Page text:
My older son spied the shoe sorter my daughter was removing from her closet (the shoes were never actually sorted, most days they were piled on top of the little shelf with all the neat shoe cubbies). He laid claim to it. He’s repurposed it as a cabinet to hold all his game pieces for the complicated games he and his best friend invent.

My youngest son cleaned out his room and re-discovered his marshmallow shooter which isn’t really repurposing, unless you consider that its old purpose was to lie under his bed and collect dust.


My daughter, lacking a decent jewelry box (cheap parents!) decided to turn her lamp shade in to a jewelry box. She poked holes through the shade to hang earrings and secured a thumbtack (with an eraser on the other side) to hang her necklaces. Makes the lampshade very useful and actually, better looking.

None of these actions were necessarily intentional. They arose because of a need and our new found ability to look around us rather than run to the store. We ran to the store for plenty of years and now we are drowning in the stuff we’ve acquired. Before you go running off to the store for your solution – look around you. What have you got that would do the job?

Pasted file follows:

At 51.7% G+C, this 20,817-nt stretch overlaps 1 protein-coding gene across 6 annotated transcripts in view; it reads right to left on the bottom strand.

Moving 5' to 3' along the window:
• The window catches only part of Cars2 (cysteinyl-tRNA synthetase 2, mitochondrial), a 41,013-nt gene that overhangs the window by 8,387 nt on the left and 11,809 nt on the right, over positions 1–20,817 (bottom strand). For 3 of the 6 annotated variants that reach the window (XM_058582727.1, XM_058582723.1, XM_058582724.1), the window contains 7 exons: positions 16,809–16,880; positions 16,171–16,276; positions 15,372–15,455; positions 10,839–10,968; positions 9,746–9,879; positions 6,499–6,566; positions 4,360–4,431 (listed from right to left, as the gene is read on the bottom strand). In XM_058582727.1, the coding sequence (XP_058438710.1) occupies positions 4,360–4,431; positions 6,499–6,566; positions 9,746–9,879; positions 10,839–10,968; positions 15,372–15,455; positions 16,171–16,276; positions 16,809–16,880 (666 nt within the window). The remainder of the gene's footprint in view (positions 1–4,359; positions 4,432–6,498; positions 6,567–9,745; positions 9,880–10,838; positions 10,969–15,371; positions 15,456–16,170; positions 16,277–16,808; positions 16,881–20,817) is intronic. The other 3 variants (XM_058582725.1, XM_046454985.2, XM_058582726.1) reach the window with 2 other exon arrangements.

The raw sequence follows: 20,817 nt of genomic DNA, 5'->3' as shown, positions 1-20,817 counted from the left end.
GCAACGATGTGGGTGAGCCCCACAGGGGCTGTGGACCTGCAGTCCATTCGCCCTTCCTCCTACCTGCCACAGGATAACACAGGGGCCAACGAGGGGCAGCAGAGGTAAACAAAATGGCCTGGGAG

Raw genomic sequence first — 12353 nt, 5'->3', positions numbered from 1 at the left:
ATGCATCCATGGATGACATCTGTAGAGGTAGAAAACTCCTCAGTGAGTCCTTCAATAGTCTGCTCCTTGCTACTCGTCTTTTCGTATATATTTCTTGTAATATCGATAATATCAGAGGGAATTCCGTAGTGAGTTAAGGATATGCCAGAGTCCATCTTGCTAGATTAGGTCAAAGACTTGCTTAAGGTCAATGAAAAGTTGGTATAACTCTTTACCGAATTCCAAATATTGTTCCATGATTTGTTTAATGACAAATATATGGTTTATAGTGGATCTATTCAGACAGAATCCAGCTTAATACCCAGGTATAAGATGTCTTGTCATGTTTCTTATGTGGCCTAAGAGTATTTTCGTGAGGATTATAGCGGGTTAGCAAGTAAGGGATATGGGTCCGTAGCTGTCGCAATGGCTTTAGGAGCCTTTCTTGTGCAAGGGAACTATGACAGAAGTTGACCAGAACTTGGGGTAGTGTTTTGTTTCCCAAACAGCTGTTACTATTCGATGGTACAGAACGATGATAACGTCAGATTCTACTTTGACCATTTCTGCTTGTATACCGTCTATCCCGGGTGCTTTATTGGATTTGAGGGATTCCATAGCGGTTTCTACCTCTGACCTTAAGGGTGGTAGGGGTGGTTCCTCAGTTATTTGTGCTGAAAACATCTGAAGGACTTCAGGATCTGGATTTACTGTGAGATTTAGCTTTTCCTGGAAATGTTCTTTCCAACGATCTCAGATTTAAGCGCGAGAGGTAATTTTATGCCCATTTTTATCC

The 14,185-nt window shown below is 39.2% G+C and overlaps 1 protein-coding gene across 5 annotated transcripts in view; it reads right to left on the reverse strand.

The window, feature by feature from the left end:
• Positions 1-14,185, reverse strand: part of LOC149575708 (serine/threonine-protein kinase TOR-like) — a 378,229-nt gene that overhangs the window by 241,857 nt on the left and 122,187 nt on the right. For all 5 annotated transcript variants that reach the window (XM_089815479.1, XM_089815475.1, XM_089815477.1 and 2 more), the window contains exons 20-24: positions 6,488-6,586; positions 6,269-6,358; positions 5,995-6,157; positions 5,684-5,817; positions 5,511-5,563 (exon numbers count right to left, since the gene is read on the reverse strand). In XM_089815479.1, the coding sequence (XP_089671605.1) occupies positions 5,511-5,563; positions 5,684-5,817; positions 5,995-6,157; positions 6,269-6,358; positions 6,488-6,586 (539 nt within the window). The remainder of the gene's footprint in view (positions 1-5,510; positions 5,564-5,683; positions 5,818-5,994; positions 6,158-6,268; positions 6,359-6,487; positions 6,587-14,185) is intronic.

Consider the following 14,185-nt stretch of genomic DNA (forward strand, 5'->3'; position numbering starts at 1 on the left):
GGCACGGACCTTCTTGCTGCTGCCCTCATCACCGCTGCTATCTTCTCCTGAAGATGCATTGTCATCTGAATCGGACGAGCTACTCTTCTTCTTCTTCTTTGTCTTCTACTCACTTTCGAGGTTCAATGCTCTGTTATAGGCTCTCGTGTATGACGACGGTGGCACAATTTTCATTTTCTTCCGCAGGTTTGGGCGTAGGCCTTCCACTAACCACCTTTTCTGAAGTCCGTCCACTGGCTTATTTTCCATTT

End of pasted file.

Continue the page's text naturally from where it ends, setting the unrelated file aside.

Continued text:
Saving stuff is akin to a holy act in my book. You should always hesitate before you throw things out – are you absolutely certain there is no use left for this object? I used to play a little head game with myself as I walked toward the trash can. I would imagine I was a homeless person or a member of a tribe on a remote island – is there something I could do with this object? Crazy, maybe, but our society throws things out too easily. We do this because we don’t have to deal with our own trash. We pay our trash bill each month and the friendly guys in the bright yellow vests cart it away. But it goes somewhere, because just like the information on your computer – nothing disappears. Repurposing, re-using, and saving useful things are not only money-saving acts, but an exercise in creativity, ingenuity, and resourcefulness – great traits for any of us. And perhaps one key to preserving our planet for those who come after us.

So before you head to the store, or the trashcan, take a moment to consider your options. You have more than you realize.

Look how we repurposed this weekend!








Thursday, November 19, 2009

Soapbox Sermon on Plastic Water Bottles